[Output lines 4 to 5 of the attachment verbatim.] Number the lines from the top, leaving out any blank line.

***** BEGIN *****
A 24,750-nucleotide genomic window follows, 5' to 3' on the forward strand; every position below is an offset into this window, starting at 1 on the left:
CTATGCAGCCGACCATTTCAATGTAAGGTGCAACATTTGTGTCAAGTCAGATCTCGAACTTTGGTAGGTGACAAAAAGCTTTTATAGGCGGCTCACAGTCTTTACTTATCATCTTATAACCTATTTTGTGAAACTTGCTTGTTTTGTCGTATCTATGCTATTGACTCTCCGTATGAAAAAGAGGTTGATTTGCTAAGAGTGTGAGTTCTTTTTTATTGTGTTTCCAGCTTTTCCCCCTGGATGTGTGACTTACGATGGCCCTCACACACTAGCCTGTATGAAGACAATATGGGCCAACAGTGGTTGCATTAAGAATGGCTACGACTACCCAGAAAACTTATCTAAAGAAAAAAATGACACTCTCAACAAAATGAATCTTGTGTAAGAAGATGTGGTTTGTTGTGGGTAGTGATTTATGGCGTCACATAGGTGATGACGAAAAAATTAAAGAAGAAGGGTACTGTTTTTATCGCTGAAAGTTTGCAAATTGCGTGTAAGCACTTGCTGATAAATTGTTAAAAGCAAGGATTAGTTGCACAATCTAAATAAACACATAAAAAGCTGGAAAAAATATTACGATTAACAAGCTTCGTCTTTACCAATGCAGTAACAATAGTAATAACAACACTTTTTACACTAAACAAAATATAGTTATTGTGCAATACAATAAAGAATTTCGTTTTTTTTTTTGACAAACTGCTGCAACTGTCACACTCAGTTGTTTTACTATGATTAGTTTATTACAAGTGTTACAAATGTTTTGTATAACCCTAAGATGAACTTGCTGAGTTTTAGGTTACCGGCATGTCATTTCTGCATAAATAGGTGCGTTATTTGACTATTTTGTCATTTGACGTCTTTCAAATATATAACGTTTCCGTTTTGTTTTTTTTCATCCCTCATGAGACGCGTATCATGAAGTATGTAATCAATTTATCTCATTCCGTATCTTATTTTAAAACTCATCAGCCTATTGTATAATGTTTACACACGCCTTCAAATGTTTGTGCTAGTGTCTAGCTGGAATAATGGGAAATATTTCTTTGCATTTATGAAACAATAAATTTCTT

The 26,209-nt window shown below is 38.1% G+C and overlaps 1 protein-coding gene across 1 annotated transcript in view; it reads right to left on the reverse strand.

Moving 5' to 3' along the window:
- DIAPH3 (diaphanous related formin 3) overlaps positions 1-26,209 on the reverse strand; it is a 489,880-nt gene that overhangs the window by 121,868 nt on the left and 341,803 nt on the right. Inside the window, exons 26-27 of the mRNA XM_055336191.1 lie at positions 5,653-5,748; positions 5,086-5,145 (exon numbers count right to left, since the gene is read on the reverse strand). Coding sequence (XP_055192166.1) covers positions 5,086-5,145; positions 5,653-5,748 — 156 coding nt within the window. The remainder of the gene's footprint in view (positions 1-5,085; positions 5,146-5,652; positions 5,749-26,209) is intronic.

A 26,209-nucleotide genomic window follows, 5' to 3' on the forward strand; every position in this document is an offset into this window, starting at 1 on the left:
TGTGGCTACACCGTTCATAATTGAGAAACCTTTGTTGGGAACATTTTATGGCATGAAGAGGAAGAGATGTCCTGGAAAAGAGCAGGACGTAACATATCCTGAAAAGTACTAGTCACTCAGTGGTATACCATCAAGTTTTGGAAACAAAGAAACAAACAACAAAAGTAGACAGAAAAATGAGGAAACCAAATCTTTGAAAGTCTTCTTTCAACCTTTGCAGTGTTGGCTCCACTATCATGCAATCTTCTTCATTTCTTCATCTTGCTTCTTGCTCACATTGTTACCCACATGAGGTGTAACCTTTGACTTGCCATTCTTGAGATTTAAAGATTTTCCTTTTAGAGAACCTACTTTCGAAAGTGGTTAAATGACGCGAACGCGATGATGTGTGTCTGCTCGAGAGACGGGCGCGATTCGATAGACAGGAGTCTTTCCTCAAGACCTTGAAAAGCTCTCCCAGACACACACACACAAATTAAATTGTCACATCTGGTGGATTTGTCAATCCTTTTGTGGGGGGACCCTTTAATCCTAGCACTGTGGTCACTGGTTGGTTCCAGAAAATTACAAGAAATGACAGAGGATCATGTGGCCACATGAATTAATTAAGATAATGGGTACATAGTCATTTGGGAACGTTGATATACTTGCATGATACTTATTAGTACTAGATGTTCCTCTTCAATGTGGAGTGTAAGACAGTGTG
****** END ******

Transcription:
Moving 5' to 3' along the window:
- DIAPH3 (diaphanous related formin 3) overlaps positions 1-26,209 on the reverse strand; it is a 489,880-nt gene that overhangs the window by 121,868 nt on the left and 341,803 nt on the right. Inside the window, exons 26-27 of the mRNA XM_055336191.1 lie at positions 5,653-5,748; positions 5,086-5,145 (exon numbers count right to left, since the gene is read on the reverse strand). Coding sequence (XP_055192166.1) covers positions 5,086-5,145; positions 5,653-5,748 — 156 coding nt within the window. The remainder of the gene's footprint in view (positions 1-5,085; positions 5,146-5,652; positions 5,749-26,209) is intronic.